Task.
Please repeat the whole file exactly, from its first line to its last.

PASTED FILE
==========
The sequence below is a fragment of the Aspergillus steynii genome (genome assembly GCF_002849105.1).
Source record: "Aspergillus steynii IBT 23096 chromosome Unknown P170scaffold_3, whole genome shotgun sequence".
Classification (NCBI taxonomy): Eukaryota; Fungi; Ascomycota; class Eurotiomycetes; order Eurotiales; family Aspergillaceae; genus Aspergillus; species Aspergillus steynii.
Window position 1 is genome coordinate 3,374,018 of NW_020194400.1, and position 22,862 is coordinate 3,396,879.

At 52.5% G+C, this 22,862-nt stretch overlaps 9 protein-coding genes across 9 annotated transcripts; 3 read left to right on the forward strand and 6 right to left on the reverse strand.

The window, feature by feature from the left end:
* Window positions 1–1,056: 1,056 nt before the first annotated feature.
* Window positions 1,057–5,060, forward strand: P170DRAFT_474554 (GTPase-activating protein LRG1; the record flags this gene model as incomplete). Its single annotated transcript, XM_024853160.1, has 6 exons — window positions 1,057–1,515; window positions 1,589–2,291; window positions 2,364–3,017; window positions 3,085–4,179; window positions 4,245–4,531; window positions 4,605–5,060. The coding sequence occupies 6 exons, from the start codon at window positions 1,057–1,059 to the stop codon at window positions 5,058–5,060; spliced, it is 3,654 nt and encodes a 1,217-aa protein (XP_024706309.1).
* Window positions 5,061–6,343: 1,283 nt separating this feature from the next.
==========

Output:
The sequence below is a fragment of the Aspergillus steynii genome (genome assembly GCF_002849105.1).
Source record: "Aspergillus steynii IBT 23096 chromosome Unknown P170scaffold_3, whole genome shotgun sequence".
Classification (NCBI taxonomy): Eukaryota; Fungi; Ascomycota; class Eurotiomycetes; order Eurotiales; family Aspergillaceae; genus Aspergillus; species Aspergillus steynii.
Window position 1 is genome coordinate 3,374,018 of NW_020194400.1, and position 22,862 is coordinate 3,396,879.

At 52.5% G+C, this 22,862-nt stretch overlaps 9 protein-coding genes across 9 annotated transcripts; 3 read left to right on the forward strand and 6 right to left on the reverse strand.

The window, feature by feature from the left end:
* Window positions 1–1,056: 1,056 nt before the first annotated feature.
* Window positions 1,057–5,060, forward strand: P170DRAFT_474554 (GTPase-activating protein LRG1; the record flags this gene model as incomplete). Its single annotated transcript, XM_024853160.1, has 6 exons — window positions 1,057–1,515; window positions 1,589–2,291; window positions 2,364–3,017; window positions 3,085–4,179; window positions 4,245–4,531; window positions 4,605–5,060. The coding sequence occupies 6 exons, from the start codon at window positions 1,057–1,059 to the stop codon at window positions 5,058–5,060; spliced, it is 3,654 nt and encodes a 1,217-aa protein (XP_024706309.1).
* Window positions 5,061–6,343: 1,283 nt separating this feature from the next.